They concluded that a headless CMS could provide the best of both worlds by making the content easy to update by the marketing team, while providing a system that’s easy to maintain for the engineering team. After speaking with several vendors, they chose Contentful for enterprise readiness, out-of-the-box features, single sign-on and modularity.
“We needed a platform that could support us where we were, but a huge deciding factor for Contentful was choosing a platform that could grow with us,” Ottinger says. Now that creatives and engineers had started thinking end-to-end and holistically about the experiences they were building, they needed a partner for the duration. “We had a lot of confidence it would be a really strong platform and partner for us for a long time, given that implementing a CMS is not a short-term decision.”
Contentful enabled Intercom’s marketers to make content changes without being dependent on engineering and allow their content to scale. They also built a reusable library of components. The key to these, Petryk says, was finding that just-right Goldilocks size. “If you make your components too large and opinionated, then every single page looks exactly the same. If they’re too small, then they're a little bit too flexible. A content author can shoot themselves in the foot by composing too many things together.”
Petryk says the team opted for components that were slightly too large and then breaking them into smaller bits. The library reduced the time it took to build custom elements for each new page, and also increased team efficiency. In turn, cross-team collaboration drastically improved.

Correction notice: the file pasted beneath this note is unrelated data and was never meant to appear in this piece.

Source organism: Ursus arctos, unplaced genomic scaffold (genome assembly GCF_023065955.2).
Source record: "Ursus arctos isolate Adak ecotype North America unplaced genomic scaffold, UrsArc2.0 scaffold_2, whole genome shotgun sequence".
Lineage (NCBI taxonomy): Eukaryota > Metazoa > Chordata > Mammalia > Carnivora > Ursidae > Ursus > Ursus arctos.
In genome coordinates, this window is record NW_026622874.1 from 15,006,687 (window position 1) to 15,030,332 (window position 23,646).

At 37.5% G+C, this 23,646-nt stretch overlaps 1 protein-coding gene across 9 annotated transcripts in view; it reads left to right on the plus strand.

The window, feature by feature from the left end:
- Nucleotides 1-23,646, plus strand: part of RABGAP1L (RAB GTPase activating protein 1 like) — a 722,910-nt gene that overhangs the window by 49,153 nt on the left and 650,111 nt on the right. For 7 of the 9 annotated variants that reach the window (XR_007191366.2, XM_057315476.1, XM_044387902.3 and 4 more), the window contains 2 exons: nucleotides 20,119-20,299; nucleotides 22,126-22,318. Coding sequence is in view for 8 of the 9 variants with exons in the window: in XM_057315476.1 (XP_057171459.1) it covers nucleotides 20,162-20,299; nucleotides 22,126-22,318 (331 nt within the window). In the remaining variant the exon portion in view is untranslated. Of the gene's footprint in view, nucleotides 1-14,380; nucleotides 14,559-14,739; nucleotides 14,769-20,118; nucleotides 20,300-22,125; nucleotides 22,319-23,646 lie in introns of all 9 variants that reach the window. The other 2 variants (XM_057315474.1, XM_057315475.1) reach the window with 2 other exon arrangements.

As a proof-of-concept, the first test was to build a marketing page in Contentful then set it live alongside Intercom’s existing website. This pilot-in-parallel approached helped marketing team members get familiar with what webpages would look like in the new content system and show them how easy it was to change content or copy. They could also see how quickly different blocks of content could be reused to create other pages without leaning on the technical team.
“From a technical standpoint, we were able to de-risk and prove that we could split traffic to different pages and a phased rollout,” says Petryk. “We weren’t forced to have a scary all-or-nothing switch in one day — we had a lot more control over that experience. That gave everybody peace of mind and helped us move into the build phase with a tremendous amount of confidence.”
“We saw a ton of really positive impact to the business,” Ottinger says. For starters, the marketing team can quickly make copy changes, translate and swap out images on the site, which they couldn't do before.
On the engineering side, the numbers improved. They dramatically reduced the time it took to deploy the site, from 20 minutes to about 90 seconds. The average page build time shrank from about two weeks to closer to two days. The entire site, previously built with Ruby on Rails, is now a server-side rendered React application (built using Zeit’s Next.js) that pulls all of the content from Contentful. There’s no content in the site's repository, and the site gets compiled to plain HTML, CSS, and JS at build time.
“It all helps us iterate faster, do faster launches, support components more quickly,” says Ottinger. “It's pretty seamless, so that's great.”
In Contentful, editors lay out all of the content and ‘think in components,’ a lot like engineers. By composing and arranging components, they can build pages entirely from scratch. In fact, the site today has NO bespoke components for any specific page. — Steven Petryk, Tech Lead, Intercom